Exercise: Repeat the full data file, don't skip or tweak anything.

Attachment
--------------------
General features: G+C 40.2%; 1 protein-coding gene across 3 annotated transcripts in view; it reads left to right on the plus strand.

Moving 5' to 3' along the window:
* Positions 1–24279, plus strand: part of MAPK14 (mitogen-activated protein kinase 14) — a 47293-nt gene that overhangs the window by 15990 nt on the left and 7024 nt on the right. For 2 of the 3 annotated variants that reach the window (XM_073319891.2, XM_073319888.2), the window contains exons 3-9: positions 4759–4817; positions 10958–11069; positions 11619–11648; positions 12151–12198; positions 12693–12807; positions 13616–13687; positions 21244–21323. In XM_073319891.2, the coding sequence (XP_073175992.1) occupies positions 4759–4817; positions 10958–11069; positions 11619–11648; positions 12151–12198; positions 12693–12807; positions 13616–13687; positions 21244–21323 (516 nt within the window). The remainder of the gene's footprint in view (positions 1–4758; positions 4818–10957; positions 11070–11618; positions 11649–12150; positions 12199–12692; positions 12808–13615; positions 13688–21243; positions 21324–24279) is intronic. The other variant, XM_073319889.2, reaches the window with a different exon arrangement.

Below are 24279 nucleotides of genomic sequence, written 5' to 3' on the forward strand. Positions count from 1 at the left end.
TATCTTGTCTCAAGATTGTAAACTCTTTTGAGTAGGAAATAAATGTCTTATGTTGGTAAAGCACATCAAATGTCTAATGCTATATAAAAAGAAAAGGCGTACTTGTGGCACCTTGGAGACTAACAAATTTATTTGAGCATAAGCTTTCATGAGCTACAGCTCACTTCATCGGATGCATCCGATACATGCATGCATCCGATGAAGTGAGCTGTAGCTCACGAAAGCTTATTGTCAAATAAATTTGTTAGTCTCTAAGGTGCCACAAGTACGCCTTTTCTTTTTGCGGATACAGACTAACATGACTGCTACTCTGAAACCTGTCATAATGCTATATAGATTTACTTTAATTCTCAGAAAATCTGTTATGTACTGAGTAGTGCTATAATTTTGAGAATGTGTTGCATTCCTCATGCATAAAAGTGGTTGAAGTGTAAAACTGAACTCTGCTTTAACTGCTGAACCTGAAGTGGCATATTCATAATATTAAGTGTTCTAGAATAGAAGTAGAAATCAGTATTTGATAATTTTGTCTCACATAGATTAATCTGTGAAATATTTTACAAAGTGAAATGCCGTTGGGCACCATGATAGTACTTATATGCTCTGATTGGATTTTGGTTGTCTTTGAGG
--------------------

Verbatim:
General features: G+C 40.2%; 1 protein-coding gene across 3 annotated transcripts in view; it reads left to right on the plus strand.

Moving 5' to 3' along the window:
* Positions 1–24279, plus strand: part of MAPK14 (mitogen-activated protein kinase 14) — a 47293-nt gene that overhangs the window by 15990 nt on the left and 7024 nt on the right. For 2 of the 3 annotated variants that reach the window (XM_073319891.2, XM_073319888.2), the window contains exons 3-9: positions 4759–4817; positions 10958–11069; positions 11619–11648; positions 12151–12198; positions 12693–12807; positions 13616–13687; positions 21244–21323. In XM_073319891.2, the coding sequence (XP_073175992.1) occupies positions 4759–4817; positions 10958–11069; positions 11619–11648; positions 12151–12198; positions 12693–12807; positions 13616–13687; positions 21244–21323 (516 nt within the window). The remainder of the gene's footprint in view (positions 1–4758; positions 4818–10957; positions 11070–11618; positions 11649–12150; positions 12199–12692; positions 12808–13615; positions 13688–21243; positions 21324–24279) is intronic. The other variant, XM_073319889.2, reaches the window with a different exon arrangement.

Below are 24279 nucleotides of genomic sequence, written 5' to 3' on the forward strand. Positions count from 1 at the left end.
TATCTTGTCTCAAGATTGTAAACTCTTTTGAGTAGGAAATAAATGTCTTATGTTGGTAAAGCACATCAAATGTCTAATGCTATATAAAAAGAAAAGGCGTACTTGTGGCACCTTGGAGACTAACAAATTTATTTGAGCATAAGCTTTCATGAGCTACAGCTCACTTCATCGGATGCATCCGATACATGCATGCATCCGATGAAGTGAGCTGTAGCTCACGAAAGCTTATTGTCAAATAAATTTGTTAGTCTCTAAGGTGCCACAAGTACGCCTTTTCTTTTTGCGGATACAGACTAACATGACTGCTACTCTGAAACCTGTCATAATGCTATATAGATTTACTTTAATTCTCAGAAAATCTGTTATGTACTGAGTAGTGCTATAATTTTGAGAATGTGTTGCATTCCTCATGCATAAAAGTGGTTGAAGTGTAAAACTGAACTCTGCTTTAACTGCTGAACCTGAAGTGGCATATTCATAATATTAAGTGTTCTAGAATAGAAGTAGAAATCAGTATTTGATAATTTTGTCTCACATAGATTAATCTGTGAAATATTTTACAAAGTGAAATGCCGTTGGGCACCATGATAGTACTTATATGCTCTGATTGGATTTTGGTTGTCTTTGAGG